When Campbell’s father died, he left her $1,262.56– as much as he’d been able to sock away during his twenty-year gig as a fire dancer for the “Spirit of Aloha” show at Disney’s Polynesian hotel.
“Dry, sarcastic, sixteen-year-old Cam Cooper has spent the last seven years in and out hospitals. The last thing she wants to doe, Maine – a place known for the miraculous events that occur there. B in the short life she has left is move 1,500 miles away to Promisut it’s undeniable that strange things happen in Promise: everlasting sunsets; purple dandelions; flamingoes in the frigid Atlantic; an elusive boy named Asher; and finally, a mysterious envelope containing a list of things for Cam to do before she dies. As Cam checks each item off the list, she finally learns to believe – in love, in herself, and even in miracles.”
The Probability of Miracles wasn’t a very realistic book about cancer, as you can probably (ha) tell from the title, but I did enjoy it, and it’s certainly a feel-good read, with a very sad ending. The Fault in Our Stars is the more realistic and heartbreaking “cancer book”, but Wendy Wunder’s debut novel had its points too. I enjoyed the writing, which was easy to get into, and the dry humor that pervaded the book, mainly coming from the main character, Cam. She was an interesting mix; some parts of her were really appealing, such as her wry humor, cynicism, belief in rationality, and fairly clear-eyed view of things. However, she was also kind of cruel and irresponsible: one of the things on her flamingo list was to “kill her little sister’s dreams”. Others included shoplifting, and having her heart broken. Really? It was kind of odd, but you can’t really blame her, though; after all, she’s ostensibly about to die, and she wants to experience all of the things she thinks she’s supposed to experience in life. But that’s of course where the miracles come in, although a bit differently than one might expect.
There were some bizarre but funny parts of the book, such as the pervasive flamingos and the hijinks Cam gets up to both in Promise and before she gets there. I find it kind of unrealistic that she would get away with stealing some lip balm when in fact the person working there saw her take it, but she does. It’s not quite so easy with the plastic flamingo, however.
Parts of the book were pretty predictable, such as the whole thing with Tweety (no major spoilers). However, I was fairly certain that Tweety wouldn’t stay lost, because hey, this is a book all about miracles and unexpected circumstances. There were also a couple of typical YA elements, and the storylines of this book and many other YA books (even ones that don’t deal with cancer) could be blurred and confused very easily. Unlike The Fault in Our Stars. (Alright, stop comparing this book with a John Green novel. Nothing else young adult can compare to a John Green novel). Anyway, a part of the book that kind of redeemed it was its quirkiness; the beginning is set in Florida and there’s all this bizarre Disney-related stuff. Sometimes it was a bit too much, but that and the flamingos made the book more distinctive than it would have been otherwise. It was overall a pretty beautiful story, and Cam was interesting character, although not as developed as I would have liked.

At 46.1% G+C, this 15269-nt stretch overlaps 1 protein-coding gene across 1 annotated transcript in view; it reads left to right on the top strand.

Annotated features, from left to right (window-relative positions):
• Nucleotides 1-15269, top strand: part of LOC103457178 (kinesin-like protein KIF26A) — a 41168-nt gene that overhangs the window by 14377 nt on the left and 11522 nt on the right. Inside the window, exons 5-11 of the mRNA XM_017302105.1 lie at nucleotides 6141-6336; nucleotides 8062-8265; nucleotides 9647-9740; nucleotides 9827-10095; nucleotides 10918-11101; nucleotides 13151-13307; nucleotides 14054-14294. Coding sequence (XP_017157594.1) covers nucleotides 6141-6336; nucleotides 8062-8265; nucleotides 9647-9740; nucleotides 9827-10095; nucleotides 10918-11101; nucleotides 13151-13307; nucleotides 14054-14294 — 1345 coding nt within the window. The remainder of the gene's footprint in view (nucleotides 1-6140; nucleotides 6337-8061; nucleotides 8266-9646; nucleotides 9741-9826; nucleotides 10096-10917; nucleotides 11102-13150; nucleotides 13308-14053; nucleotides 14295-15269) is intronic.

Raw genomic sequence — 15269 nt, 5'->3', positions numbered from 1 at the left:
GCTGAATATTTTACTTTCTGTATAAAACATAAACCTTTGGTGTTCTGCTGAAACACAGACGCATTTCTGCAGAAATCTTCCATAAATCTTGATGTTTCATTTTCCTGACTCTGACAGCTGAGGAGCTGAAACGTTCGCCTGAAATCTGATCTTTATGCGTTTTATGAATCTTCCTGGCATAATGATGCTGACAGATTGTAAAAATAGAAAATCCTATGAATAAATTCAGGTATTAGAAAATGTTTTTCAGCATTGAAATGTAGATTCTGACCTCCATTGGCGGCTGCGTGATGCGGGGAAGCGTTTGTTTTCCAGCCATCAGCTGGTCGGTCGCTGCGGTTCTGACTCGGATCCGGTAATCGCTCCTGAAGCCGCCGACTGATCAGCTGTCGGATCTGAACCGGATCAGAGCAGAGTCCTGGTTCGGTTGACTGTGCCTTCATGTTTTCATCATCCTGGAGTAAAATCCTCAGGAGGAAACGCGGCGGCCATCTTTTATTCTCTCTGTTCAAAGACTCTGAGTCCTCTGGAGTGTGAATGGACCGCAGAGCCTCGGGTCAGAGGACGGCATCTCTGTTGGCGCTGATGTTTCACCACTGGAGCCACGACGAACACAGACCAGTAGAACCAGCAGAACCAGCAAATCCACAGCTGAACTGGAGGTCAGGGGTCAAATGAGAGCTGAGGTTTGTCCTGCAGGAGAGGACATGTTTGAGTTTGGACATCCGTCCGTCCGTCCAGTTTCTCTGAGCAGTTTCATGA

The Probability of Miracles reminded me a bit of The Running Dream, in that both are unrealistically optimistic and feel-good for the most part, but still moving all the same. There are really sad parts of the story though, and really touching sequences, and the ending was certainly different than what I was expecting.
The Probability of Miracles was a lovely story, and in spite of everything, I really related to Cam, perhaps a bit more than Hazel. It’s a book full of feeling and discovery, and it does get under your skin and do things to your emotion, if not as much as other books whose titles will not be mentioned.